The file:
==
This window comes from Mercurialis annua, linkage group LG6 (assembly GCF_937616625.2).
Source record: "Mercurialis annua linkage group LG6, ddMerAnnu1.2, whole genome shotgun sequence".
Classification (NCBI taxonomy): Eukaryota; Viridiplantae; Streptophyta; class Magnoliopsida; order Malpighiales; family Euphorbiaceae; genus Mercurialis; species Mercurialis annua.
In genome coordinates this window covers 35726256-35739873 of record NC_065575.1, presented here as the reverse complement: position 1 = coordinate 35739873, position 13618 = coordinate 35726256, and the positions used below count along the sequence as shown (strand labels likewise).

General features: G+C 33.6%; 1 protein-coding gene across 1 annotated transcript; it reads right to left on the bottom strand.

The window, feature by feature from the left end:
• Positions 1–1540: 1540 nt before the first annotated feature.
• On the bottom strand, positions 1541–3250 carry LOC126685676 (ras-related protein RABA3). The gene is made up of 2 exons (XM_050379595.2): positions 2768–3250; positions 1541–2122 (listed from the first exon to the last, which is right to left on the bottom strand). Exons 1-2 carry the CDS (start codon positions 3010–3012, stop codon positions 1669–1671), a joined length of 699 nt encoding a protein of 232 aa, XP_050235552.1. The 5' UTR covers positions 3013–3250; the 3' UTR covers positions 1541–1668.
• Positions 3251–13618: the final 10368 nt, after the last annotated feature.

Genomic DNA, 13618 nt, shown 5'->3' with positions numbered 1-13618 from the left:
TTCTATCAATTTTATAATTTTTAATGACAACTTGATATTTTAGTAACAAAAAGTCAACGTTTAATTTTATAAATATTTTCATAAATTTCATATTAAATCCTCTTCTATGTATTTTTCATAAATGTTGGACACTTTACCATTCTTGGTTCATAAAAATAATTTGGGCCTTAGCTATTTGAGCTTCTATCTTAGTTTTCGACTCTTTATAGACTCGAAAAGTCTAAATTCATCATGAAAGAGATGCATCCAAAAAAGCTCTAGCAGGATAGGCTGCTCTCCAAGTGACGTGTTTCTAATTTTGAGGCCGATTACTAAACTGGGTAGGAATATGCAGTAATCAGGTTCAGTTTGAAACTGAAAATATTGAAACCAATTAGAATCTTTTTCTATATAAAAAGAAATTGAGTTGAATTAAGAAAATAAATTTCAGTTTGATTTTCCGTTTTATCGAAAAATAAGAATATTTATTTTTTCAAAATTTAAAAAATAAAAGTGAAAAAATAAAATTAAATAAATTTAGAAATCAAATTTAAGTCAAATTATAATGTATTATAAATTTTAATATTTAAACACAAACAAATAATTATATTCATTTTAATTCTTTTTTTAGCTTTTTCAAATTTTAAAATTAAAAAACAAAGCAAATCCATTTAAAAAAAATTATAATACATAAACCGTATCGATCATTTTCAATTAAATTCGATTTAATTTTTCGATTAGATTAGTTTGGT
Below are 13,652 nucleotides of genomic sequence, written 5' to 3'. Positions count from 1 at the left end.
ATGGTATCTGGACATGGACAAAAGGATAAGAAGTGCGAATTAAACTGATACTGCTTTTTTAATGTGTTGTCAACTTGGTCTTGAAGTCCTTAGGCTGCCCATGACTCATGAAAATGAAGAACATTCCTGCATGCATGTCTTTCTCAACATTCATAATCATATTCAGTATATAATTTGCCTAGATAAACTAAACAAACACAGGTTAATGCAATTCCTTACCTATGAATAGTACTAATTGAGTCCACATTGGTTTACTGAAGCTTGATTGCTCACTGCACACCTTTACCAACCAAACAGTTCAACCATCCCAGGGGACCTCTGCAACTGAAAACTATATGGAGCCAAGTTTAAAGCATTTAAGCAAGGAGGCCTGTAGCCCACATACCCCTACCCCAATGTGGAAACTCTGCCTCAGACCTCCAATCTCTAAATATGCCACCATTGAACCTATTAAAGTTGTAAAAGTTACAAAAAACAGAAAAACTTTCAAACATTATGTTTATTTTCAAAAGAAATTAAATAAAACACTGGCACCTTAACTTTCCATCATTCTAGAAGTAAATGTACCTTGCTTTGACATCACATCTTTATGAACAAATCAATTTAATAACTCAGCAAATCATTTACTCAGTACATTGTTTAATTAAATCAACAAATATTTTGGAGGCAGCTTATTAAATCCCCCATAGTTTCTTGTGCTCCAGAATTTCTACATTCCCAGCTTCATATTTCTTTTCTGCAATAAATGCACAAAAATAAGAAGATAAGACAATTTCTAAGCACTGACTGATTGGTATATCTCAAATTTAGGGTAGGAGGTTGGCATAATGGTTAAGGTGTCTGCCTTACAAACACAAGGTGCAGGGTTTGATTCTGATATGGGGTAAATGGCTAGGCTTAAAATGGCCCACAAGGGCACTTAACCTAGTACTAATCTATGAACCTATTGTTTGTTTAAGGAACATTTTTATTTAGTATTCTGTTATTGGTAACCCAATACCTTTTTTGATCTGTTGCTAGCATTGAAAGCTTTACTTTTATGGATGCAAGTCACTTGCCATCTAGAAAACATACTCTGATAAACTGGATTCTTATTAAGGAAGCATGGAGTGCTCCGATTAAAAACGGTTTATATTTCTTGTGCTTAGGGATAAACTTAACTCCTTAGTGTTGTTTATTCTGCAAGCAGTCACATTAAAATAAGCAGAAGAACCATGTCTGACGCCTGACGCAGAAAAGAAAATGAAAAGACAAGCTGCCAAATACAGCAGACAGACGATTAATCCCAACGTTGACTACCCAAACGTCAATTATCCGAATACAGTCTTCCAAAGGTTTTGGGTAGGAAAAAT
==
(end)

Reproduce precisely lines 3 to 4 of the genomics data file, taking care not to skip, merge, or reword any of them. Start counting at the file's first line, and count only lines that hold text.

Classification (NCBI taxonomy): Eukaryota; Viridiplantae; Streptophyta; class Magnoliopsida; order Malpighiales; family Euphorbiaceae; genus Mercurialis; species Mercurialis annua.
In genome coordinates this window covers 35726256-35739873 of record NC_065575.1, presented here as the reverse complement: position 1 = coordinate 35739873, position 13618 = coordinate 35726256, and the positions used below count along the sequence as shown (strand labels likewise).